go. In plan No. 2 the President abolished the United States Employees' Compensation Commission. Such Commission was created by statute, and can be abolished only by specific act of Congress. To delegate legislative power to the President to abolish unspecified agencies under a general policy which is concerned with economy in general, is to abdicate an essential legislative function, which is plainly unconstitutional. The power purportedly given in the Reorganization Act is the power to act, not to carry out ministerial functions within well-defined standards. If the power were only to make findings to be reported to Congress— for affirmative action by Congress—such delegated power would be valid. But, power to abolish unspecified agencies is a power which cannot be delegated. A similar attempt to delegate power was undertaken in the National Recovery Act under a broad policy of Congress, stated in the act, to relieve against economic distress. This was held to be unconstitutional in Schechter Poultry Co. v. United States (295 U. S. 495). The opinion of the Supreme Court serves as a plain answer to the question whether power to abolish unspecified agencies of the Government can be delegated. In part, the Supreme Court said: “The Congress is not permitted to abdicate or to transfer to others the essential legislative functions with which it is thus vested. * * * But Congress cannot delegate legislative power to the President to exercise an unfettered discretion to make whatever laws he thinks may be needed or advisable for the rehabilitation and expansion of trade or industry. “* * * This Court has held that delegations may be unlawful through the act to be performed is definite and single, if the necessity, time, and occasion of performance have been left in the end to the discretion of the delegate.” General principles in this respect are to be found in 11 American Jurisprudence, as follows: “Since under the doctrine of the separation of the powers of government the law-making function is assigned exclusively to the legislature; it is a cardinal principle of representative government that * * * the legislature cannot delegate the power to make laws to any other authority or body” (sec. 214). “One of the most important tests as to whether particular laws amount to an invalid delegation of legislative power is found in the completeness of the statute as it appears when it leaves the hands of the legislature. The generally recognized principle is that a law must be so complete in its terms and provisions * * * that nothing is left to the judgment of the * * * delegate. * * * The law must be perfect, final, and decisive in all of its parts, and discretion which Ys given must relate only to execution” (sec. 215).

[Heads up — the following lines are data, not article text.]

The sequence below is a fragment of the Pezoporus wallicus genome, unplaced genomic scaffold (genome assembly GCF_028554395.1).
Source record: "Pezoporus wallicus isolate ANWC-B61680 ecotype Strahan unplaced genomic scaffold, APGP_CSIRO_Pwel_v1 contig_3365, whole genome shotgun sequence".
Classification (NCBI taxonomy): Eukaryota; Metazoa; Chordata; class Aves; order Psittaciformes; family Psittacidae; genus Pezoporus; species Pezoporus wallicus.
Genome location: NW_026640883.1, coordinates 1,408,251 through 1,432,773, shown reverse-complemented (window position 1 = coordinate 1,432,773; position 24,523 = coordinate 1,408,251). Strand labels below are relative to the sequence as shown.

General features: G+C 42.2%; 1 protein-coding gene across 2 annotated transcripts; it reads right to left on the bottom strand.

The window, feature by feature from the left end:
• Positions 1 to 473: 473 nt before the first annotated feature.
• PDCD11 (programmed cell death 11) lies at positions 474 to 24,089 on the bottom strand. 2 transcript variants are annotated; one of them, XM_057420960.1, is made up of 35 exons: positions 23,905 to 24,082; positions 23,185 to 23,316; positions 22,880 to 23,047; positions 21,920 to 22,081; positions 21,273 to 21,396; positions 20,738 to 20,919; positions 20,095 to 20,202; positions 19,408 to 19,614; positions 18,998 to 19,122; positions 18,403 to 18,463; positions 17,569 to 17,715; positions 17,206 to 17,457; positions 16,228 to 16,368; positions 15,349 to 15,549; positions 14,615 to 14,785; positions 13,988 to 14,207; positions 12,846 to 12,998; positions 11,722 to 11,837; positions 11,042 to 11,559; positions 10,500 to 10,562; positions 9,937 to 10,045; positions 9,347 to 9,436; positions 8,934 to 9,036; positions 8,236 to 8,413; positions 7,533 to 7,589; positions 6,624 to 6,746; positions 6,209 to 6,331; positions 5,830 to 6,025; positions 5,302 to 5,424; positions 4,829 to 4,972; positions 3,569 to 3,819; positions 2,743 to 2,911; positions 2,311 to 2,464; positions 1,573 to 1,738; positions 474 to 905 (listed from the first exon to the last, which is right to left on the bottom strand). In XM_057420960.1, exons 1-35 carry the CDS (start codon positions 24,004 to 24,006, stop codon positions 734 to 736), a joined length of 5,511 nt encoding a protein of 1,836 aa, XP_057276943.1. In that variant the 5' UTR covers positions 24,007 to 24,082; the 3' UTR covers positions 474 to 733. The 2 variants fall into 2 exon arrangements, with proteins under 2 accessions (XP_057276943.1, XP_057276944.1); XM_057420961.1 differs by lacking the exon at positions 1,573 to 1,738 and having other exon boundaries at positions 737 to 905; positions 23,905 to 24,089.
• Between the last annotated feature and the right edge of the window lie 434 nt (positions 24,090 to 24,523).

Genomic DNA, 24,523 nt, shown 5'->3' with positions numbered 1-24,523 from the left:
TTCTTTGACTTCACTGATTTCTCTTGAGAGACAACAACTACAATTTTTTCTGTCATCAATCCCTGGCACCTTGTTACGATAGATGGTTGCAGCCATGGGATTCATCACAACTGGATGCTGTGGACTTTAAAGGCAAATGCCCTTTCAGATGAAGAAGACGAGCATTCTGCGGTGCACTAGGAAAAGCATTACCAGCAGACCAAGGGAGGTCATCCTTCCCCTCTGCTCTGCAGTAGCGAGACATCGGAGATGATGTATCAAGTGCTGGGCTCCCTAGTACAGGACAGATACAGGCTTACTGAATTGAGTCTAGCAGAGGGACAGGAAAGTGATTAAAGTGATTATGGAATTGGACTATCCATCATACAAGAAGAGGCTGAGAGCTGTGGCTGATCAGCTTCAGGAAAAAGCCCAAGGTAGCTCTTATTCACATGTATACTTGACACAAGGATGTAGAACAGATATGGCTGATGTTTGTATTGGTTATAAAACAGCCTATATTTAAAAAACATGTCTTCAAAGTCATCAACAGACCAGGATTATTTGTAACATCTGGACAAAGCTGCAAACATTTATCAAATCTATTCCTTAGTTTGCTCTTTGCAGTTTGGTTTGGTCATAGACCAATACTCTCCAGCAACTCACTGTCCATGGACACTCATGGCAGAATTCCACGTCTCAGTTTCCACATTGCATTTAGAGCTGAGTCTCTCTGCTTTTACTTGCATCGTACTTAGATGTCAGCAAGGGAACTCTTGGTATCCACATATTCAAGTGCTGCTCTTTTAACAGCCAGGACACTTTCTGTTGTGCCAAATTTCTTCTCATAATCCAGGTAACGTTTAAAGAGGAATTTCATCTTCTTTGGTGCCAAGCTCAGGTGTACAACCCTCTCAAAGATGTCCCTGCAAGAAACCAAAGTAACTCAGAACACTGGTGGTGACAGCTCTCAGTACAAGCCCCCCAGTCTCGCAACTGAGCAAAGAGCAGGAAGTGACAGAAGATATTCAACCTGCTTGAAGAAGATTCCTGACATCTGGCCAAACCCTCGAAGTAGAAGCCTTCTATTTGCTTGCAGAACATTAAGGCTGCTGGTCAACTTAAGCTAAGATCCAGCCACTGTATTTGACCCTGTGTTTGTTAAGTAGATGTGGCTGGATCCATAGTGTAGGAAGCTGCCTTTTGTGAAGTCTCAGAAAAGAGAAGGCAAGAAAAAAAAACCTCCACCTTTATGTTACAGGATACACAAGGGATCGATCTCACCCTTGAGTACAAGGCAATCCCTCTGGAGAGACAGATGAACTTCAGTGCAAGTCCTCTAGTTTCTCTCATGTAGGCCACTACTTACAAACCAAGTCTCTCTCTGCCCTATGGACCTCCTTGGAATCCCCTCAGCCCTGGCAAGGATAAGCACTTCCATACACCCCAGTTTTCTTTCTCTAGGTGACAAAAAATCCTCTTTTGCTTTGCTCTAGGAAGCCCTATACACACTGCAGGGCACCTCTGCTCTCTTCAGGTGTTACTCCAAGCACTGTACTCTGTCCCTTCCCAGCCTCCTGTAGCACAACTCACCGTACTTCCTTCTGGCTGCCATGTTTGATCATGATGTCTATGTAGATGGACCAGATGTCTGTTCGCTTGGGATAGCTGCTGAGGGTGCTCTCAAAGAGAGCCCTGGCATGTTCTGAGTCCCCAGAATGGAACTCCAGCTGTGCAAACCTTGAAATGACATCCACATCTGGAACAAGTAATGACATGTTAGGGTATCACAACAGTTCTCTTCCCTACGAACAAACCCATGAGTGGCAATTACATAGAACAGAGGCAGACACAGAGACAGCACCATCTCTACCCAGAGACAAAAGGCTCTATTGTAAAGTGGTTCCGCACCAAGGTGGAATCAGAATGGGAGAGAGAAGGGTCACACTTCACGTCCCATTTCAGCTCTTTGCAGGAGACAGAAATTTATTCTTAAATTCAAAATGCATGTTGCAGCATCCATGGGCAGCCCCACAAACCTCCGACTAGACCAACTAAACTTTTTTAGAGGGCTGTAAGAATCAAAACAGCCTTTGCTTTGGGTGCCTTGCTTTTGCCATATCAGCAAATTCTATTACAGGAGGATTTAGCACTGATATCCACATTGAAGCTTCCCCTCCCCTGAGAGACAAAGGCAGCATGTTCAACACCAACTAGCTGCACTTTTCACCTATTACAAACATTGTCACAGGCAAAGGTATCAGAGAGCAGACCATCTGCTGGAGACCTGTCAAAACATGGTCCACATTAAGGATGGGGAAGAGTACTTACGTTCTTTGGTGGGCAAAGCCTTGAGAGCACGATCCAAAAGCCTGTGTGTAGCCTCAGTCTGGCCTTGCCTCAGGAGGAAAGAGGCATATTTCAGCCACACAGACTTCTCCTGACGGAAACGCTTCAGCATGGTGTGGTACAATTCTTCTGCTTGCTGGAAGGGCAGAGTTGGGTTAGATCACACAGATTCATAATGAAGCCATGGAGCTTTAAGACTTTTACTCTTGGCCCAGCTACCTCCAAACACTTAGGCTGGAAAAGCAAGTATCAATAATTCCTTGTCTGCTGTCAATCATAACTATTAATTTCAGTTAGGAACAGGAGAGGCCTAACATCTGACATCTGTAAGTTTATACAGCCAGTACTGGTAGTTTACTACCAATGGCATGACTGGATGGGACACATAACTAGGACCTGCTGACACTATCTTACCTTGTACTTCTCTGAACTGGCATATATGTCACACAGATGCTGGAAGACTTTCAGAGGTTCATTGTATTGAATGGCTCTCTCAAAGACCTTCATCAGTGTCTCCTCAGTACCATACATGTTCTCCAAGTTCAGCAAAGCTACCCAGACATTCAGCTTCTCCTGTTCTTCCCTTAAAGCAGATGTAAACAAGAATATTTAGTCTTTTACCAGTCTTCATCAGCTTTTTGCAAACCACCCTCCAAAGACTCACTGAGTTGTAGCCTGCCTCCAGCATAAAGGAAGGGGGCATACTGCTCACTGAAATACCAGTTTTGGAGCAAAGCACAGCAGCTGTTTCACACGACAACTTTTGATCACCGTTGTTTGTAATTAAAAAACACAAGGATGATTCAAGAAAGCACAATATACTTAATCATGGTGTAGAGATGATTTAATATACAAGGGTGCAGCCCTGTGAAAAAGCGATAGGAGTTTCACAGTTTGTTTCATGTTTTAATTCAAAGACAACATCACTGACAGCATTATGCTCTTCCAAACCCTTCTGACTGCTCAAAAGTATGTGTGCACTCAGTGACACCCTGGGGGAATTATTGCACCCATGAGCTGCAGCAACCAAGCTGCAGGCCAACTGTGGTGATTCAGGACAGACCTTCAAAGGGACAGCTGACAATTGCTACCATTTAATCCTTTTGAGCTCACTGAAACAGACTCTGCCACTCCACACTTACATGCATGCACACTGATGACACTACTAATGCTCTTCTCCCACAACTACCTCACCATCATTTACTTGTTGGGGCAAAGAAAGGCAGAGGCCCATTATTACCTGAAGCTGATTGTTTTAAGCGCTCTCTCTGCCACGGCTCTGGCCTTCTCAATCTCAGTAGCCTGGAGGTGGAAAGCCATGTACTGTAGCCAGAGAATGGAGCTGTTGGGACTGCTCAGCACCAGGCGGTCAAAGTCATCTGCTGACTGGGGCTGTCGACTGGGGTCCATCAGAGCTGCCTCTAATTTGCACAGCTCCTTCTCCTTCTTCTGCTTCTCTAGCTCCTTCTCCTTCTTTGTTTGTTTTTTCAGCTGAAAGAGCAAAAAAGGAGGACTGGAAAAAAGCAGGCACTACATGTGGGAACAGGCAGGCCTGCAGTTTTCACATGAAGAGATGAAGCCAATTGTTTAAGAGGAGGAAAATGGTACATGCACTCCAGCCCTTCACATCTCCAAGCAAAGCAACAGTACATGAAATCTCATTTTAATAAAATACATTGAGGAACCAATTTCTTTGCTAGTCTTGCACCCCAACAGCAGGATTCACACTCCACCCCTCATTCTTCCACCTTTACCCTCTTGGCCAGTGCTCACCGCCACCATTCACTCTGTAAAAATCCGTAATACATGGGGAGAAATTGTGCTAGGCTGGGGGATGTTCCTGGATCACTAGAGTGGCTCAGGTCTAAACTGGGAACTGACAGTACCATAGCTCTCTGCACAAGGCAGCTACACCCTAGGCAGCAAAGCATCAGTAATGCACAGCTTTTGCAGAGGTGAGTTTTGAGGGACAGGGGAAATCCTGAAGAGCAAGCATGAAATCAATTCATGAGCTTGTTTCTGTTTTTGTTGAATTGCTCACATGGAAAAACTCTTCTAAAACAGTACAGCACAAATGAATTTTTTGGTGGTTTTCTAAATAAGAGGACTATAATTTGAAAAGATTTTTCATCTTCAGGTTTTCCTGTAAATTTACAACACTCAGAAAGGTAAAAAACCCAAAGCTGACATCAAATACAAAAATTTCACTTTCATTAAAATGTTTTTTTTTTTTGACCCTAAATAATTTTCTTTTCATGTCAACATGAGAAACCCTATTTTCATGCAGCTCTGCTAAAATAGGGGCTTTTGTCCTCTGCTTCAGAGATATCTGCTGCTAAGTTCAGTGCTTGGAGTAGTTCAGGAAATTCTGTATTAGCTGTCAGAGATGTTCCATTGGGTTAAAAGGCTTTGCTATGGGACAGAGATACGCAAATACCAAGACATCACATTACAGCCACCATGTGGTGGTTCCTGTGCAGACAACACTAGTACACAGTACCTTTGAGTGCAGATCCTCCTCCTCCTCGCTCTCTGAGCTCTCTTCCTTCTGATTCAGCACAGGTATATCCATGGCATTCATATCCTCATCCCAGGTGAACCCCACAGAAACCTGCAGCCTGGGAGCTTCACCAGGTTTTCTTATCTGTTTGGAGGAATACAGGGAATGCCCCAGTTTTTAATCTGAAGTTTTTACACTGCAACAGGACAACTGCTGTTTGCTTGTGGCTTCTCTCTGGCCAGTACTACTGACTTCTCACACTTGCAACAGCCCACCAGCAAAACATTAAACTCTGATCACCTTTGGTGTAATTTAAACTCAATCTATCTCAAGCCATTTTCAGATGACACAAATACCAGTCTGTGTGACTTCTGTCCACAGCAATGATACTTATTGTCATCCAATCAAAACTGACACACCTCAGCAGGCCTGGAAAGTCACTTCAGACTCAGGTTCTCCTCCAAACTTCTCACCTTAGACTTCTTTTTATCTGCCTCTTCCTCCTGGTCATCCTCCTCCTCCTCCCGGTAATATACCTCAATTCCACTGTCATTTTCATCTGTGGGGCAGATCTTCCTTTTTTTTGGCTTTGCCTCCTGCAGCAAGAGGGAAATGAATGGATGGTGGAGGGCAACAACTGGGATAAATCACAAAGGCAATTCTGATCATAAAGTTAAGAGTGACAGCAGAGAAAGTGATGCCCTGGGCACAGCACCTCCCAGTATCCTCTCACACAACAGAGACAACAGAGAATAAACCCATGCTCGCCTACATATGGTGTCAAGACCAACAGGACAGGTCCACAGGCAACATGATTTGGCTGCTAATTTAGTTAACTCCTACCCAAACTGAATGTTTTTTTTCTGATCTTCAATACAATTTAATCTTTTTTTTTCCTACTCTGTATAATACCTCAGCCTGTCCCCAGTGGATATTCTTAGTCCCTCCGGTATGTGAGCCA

602), the Supreme Court held that the President could not be under trommons
“The rule is well established that the legislature cannot authorize the suspension of a law by another agency ever in cases where it has the power to suspend the law” (sec. 230).